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This year, the Cambridge iGEM team is working towards creating an integrated Bacterial Recombinant Artificial Intelligence Network (iBRAIN). Our concept is to model eukaryotic neural behaviour using populations of bacteria. We are looking at two main aspects of this concept: self-organisation using Turing pattern formation, and synaptic signal transduction using voltage output glutamate detection.

Turing Pattern Formation

Turing Patterns

We plan to implement a simple two-component Reaction-Diffusion system in the gram-positive model organism Bacillus subtilis. In 1952, Alan Turing famously described this system and suggested it as the basis for self-organization and pattern formation in biological systems. The simplest of these patterns, which we are planning to model in bacteria, mimic the spots and stripes seen on animal coats. We intend to use two well-characterized bacterial communication systems to generate this behavior. The agr peptide signalling system from S. aureus will serve as our activatory signal (pictured), while the lux system from V. fischeri will serve as our inhibitor. Bacillus subtilis serves as an excellent chassis for this project because of the ease with which chromosomal integration can be performed. This project will focus on a tight integration of modeling and experiment; we will test different promoter strengths and other variables, feed these system parameters into our multi-cell models, and then use those models to tweak the regulatory machinery that will control signal production.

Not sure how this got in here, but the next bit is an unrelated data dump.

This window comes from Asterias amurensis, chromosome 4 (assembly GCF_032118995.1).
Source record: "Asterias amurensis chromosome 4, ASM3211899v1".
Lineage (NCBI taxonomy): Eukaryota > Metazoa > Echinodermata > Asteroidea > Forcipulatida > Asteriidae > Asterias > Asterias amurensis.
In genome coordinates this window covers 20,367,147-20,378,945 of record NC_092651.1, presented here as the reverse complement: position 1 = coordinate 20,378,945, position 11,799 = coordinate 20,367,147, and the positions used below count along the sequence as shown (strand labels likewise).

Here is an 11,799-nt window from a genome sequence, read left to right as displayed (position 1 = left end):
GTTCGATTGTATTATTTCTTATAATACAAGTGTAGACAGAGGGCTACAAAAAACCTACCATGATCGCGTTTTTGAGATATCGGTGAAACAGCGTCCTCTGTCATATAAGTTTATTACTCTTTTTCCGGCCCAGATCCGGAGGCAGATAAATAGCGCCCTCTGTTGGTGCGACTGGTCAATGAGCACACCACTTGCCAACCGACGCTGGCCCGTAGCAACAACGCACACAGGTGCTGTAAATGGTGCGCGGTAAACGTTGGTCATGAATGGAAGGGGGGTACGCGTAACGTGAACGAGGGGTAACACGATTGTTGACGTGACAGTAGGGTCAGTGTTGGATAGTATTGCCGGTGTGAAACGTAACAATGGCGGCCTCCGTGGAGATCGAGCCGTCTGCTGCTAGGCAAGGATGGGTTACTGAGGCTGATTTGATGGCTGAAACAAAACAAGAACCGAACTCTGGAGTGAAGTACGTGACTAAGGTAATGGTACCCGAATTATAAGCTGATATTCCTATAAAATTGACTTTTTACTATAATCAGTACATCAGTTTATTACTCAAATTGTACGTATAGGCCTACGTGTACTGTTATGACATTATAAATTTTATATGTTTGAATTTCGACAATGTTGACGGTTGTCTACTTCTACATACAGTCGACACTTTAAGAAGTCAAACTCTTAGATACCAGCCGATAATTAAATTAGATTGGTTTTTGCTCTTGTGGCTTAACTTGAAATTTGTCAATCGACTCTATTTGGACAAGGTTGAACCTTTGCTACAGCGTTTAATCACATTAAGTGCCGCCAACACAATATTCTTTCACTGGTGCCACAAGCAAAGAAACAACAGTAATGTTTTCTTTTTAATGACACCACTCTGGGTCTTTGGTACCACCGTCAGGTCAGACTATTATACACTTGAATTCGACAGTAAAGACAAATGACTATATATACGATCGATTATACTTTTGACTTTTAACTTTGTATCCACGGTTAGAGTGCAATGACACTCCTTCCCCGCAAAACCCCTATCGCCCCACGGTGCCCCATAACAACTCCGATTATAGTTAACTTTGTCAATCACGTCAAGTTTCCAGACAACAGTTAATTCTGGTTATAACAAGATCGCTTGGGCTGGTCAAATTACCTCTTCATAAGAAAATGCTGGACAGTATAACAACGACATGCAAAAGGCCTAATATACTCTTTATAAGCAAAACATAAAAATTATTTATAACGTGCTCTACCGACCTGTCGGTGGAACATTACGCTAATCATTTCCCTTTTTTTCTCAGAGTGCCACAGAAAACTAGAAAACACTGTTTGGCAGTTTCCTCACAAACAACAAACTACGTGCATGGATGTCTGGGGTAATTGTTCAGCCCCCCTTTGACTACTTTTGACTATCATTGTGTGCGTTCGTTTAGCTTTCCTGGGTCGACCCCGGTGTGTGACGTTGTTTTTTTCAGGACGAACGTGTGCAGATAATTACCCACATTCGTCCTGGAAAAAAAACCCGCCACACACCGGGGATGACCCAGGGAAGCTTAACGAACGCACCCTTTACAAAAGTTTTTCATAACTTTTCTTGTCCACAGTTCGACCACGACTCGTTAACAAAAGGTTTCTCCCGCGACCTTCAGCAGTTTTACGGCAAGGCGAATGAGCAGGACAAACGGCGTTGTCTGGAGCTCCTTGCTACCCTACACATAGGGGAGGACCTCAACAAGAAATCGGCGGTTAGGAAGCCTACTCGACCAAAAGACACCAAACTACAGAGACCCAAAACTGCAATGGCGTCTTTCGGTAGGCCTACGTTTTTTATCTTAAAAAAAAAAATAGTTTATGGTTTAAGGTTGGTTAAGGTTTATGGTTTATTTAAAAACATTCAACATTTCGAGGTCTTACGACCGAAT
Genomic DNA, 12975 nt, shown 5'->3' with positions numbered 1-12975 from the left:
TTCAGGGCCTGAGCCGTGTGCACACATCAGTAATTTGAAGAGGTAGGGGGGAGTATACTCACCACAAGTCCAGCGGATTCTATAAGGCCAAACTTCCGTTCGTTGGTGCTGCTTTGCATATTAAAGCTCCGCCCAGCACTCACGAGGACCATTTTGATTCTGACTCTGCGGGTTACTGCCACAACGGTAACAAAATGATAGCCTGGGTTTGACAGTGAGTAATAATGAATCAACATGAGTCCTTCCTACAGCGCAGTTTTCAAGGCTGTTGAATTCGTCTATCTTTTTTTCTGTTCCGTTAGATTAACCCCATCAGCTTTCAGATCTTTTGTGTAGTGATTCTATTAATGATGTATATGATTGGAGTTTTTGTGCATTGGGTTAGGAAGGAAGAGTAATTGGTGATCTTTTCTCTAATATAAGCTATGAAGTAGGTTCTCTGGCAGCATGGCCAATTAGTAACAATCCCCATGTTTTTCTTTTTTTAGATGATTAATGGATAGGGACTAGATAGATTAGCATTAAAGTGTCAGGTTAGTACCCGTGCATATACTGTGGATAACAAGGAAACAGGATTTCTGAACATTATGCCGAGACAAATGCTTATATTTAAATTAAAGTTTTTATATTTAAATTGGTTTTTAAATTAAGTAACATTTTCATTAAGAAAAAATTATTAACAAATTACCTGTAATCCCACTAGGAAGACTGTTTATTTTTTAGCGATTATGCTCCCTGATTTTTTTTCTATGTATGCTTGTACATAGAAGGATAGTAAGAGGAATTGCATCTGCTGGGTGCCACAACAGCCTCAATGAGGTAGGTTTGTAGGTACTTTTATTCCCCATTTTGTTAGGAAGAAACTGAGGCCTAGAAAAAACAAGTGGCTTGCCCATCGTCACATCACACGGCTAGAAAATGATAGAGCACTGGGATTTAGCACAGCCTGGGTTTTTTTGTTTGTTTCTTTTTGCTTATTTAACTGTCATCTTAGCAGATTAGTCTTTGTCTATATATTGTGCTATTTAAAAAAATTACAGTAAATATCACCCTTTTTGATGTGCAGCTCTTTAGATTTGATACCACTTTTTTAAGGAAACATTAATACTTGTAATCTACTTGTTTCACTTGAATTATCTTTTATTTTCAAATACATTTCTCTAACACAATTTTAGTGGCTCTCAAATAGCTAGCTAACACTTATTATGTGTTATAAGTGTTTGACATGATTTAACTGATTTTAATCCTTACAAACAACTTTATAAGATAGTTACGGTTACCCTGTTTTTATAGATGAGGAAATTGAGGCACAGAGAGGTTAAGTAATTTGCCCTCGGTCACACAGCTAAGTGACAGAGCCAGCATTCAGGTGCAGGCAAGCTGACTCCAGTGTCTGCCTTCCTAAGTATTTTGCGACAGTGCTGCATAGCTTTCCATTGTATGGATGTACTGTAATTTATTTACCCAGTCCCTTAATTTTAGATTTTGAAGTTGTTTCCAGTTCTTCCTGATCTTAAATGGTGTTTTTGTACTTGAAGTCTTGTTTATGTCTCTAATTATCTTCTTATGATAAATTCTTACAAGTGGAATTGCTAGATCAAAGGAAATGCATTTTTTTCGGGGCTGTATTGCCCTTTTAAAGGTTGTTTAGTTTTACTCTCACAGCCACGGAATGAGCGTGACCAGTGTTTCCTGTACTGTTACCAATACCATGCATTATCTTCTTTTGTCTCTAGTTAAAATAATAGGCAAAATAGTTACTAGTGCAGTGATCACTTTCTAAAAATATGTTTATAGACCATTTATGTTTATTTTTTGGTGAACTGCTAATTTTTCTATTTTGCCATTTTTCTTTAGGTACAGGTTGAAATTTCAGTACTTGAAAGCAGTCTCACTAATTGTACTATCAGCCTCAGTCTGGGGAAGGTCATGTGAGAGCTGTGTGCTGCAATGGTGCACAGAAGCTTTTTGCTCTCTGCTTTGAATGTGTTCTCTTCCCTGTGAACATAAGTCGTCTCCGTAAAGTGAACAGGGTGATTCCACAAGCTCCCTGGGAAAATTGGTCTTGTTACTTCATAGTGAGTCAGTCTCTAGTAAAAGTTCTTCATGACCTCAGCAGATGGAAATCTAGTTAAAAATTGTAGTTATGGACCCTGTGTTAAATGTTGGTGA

Voltage Output

Electric Bug

The aim of this project is to work towards an interface between biological and electric systems. We hope to do this by measuring a voltage change due to the presence of a certain substance. In the first instance, this substance will be glutamate, as it acts as a ligand for a prokaryotic gated potassium channel. Our idea is to sequester K+ inside E.coli cells by using leak channel knock-out mutants, and over-expressing K+ influx pumps. Then, when glutamate is present it will open K+ channels, allowing an efflux of potassium and causing a small but measureable change in voltage in the medium.

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